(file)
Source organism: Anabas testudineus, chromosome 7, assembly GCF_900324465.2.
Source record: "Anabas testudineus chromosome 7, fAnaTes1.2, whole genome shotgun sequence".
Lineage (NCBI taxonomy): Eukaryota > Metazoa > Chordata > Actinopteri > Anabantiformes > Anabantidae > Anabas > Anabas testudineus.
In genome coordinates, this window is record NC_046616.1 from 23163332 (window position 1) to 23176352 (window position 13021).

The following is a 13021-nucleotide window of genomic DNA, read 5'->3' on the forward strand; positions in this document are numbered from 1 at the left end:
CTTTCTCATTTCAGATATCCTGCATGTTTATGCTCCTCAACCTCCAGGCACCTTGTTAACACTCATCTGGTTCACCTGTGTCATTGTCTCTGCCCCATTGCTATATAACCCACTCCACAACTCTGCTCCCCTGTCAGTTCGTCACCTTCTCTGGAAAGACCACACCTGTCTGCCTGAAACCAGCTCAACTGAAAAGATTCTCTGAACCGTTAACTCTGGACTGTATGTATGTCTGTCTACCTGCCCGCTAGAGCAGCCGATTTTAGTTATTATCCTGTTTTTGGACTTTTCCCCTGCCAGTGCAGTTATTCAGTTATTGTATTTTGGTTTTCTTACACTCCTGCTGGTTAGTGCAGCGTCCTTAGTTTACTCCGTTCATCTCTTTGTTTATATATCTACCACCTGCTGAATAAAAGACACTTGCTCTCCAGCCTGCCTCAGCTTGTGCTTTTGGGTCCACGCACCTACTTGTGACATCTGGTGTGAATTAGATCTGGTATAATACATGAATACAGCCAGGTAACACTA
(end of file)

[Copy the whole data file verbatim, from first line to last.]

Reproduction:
Source organism: Anabas testudineus, chromosome 7, assembly GCF_900324465.2.
Source record: "Anabas testudineus chromosome 7, fAnaTes1.2, whole genome shotgun sequence".
Lineage (NCBI taxonomy): Eukaryota > Metazoa > Chordata > Actinopteri > Anabantiformes > Anabantidae > Anabas > Anabas testudineus.
In genome coordinates, this window is record NC_046616.1 from 23163332 (window position 1) to 23176352 (window position 13021).

The following is a 13021-nucleotide window of genomic DNA, read 5'->3' on the forward strand; positions in this document are numbered from 1 at the left end:
CTTTCTCATTTCAGATATCCTGCATGTTTATGCTCCTCAACCTCCAGGCACCTTGTTAACACTCATCTGGTTCACCTGTGTCATTGTCTCTGCCCCATTGCTATATAACCCACTCCACAACTCTGCTCCCCTGTCAGTTCGTCACCTTCTCTGGAAAGACCACACCTGTCTGCCTGAAACCAGCTCAACTGAAAAGATTCTCTGAACCGTTAACTCTGGACTGTATGTATGTCTGTCTACCTGCCCGCTAGAGCAGCCGATTTTAGTTATTATCCTGTTTTTGGACTTTTCCCCTGCCAGTGCAGTTATTCAGTTATTGTATTTTGGTTTTCTTACACTCCTGCTGGTTAGTGCAGCGTCCTTAGTTTACTCCGTTCATCTCTTTGTTTATATATCTACCACCTGCTGAATAAAAGACACTTGCTCTCCAGCCTGCCTCAGCTTGTGCTTTTGGGTCCACGCACCTACTTGTGACATCTGGTGTGAATTAGATCTGGTATAATACATGAATACAGCCAGGTAACACTA